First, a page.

Dubai Desert Conservation Reserve
For illustrative purposes only Image Credit: Gulf News archives

Studies reportedly show that exposure to the outdoors reduces health issues in children, and especially during the pandemic, also reduces their behavioural issues.

I’m sure our parents, who were consciously trying to help us become responsible and well-behaved individuals, did not think that the time we spent outdoors would make a difference. In fact, they spent a large portion of our childhood trying to figure out where we had disappeared to in our enormous gardens and they would have kept us indoors a bit longer if they could! I also believe that our parents would not be convinced that we had “fewer” behavioural issues and were they alive today, they would probably have said, “Really? Then why are you three weird and ill-behaved despite all that time you spent outdoors?”

Jokes aside, we revelled in those hours we spent in the lap of nature as children, but we never really imagined that we could give our children a similar kind of experience — until we were posted to a small military station in the desert.

True, it was a far cry from the greenery of the places where we had grown up, and when I first saw that endless expanse of sand, broken only by thorny scrub and dry brush, I was dismayed. There were no trees to climb, no places where kids could hide with a friend or with a pet, have exciting encounters with teeming wildlife around — and reappear hours later with all kinds of adventures to talk about! What’s more, for months on end the desert was unrelentingly hot during the daylight hours and there didn’t seem to be any kind of wildlife to study.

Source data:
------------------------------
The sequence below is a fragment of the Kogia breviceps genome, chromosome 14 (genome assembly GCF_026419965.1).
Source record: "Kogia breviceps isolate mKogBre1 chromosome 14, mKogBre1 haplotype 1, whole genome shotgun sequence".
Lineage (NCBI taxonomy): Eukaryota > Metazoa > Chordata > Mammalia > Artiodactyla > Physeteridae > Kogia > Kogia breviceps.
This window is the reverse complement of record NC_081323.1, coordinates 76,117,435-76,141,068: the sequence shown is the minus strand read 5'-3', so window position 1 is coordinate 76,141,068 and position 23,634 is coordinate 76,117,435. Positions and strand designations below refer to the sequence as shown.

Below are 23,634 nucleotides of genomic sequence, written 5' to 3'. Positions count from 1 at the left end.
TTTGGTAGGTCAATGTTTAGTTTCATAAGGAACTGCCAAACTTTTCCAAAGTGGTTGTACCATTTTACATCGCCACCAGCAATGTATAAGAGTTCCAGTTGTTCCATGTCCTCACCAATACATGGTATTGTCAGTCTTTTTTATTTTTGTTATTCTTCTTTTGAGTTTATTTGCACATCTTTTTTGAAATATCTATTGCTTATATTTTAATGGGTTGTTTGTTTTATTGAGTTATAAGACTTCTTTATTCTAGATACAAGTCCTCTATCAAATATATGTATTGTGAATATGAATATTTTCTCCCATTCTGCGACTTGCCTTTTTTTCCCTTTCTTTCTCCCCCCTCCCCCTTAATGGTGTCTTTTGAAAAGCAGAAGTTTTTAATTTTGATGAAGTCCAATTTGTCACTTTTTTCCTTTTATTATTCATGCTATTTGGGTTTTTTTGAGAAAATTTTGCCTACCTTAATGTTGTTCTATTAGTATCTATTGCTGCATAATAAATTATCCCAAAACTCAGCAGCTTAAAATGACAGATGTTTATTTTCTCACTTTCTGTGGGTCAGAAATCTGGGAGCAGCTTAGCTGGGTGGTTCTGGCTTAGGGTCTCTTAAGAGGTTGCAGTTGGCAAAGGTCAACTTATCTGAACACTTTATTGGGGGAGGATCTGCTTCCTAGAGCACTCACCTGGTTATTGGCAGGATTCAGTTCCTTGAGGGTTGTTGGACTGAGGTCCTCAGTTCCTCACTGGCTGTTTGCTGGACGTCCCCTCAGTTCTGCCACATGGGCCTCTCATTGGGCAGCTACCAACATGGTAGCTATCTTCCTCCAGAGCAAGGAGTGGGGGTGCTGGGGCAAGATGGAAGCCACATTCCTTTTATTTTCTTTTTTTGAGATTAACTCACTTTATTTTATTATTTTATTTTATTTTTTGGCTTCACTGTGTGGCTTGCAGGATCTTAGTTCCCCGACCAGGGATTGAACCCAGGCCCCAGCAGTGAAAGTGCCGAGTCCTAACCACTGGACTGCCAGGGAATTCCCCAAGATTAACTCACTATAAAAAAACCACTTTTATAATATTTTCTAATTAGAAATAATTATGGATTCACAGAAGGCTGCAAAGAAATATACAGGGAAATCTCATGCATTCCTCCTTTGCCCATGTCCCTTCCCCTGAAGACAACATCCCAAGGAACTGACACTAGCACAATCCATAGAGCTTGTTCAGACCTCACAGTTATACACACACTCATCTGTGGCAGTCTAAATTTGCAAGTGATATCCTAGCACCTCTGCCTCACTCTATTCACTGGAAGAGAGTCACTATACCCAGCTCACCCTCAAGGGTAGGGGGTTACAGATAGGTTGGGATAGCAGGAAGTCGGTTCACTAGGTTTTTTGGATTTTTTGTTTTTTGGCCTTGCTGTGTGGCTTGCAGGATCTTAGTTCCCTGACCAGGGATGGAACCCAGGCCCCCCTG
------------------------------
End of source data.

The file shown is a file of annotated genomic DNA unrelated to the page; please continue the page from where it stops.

We were in the middle of the Great Outdoors but there was apparently nothing to do there!

But that was only at first glance.

Within a very short time we discovered that there is nothing quite like the magic of the desert.

Not very far from our makeshift accommodation was a sixty-foot high sand dune and we often visited it after sundown in summer and during the day in winter. With a few handy “sleds” made out of old cardboard cartons, the kids careened down the gentle side of the slope while we plunged down the steeper side, sinking into the soft sand that protected us even when we tumbled over — and then all of us climbed up again, once again sinking into the soft sand and falling back two feet for every three feet that we advanced!

As for the “missing” wildlife, how wrong we were!

We had several not-so-pleasant confrontations with colourfully hued locusts, extraordinarily large spiders and scorpions and sand-coloured saw scaled vipers, and many delightful sightings of birds that had flown down from northern countries to enjoy the winter amid the many small lakes and water bodies that dotted the area. We rarely left home without our copy of Salim Ali’s The Book of Indian Birds to help us identify the different kinds of ducks, eagles, storks, and other birds we saw in their multitudes.

Sure, there were no hiding places for the children — or for us, since we were very much a part of their outings — but that didn’t mean that there was nothing hidden in the sand. Over dozens of visits to that sand dune and to a nearby site that once housed an ancient civilisation, we unearthed many treasures in terracotta. Not only did we have things to speculate about and talk about in the immediate aftermath of our discoveries, but we had those “mysteries” to unravel for the next few decades.

Long after we had left the desert, the desert had not left us — and with so much to reminisce over, our time outdoors helped all of us, not just the children.

— Cheryl Rao is a writer based in India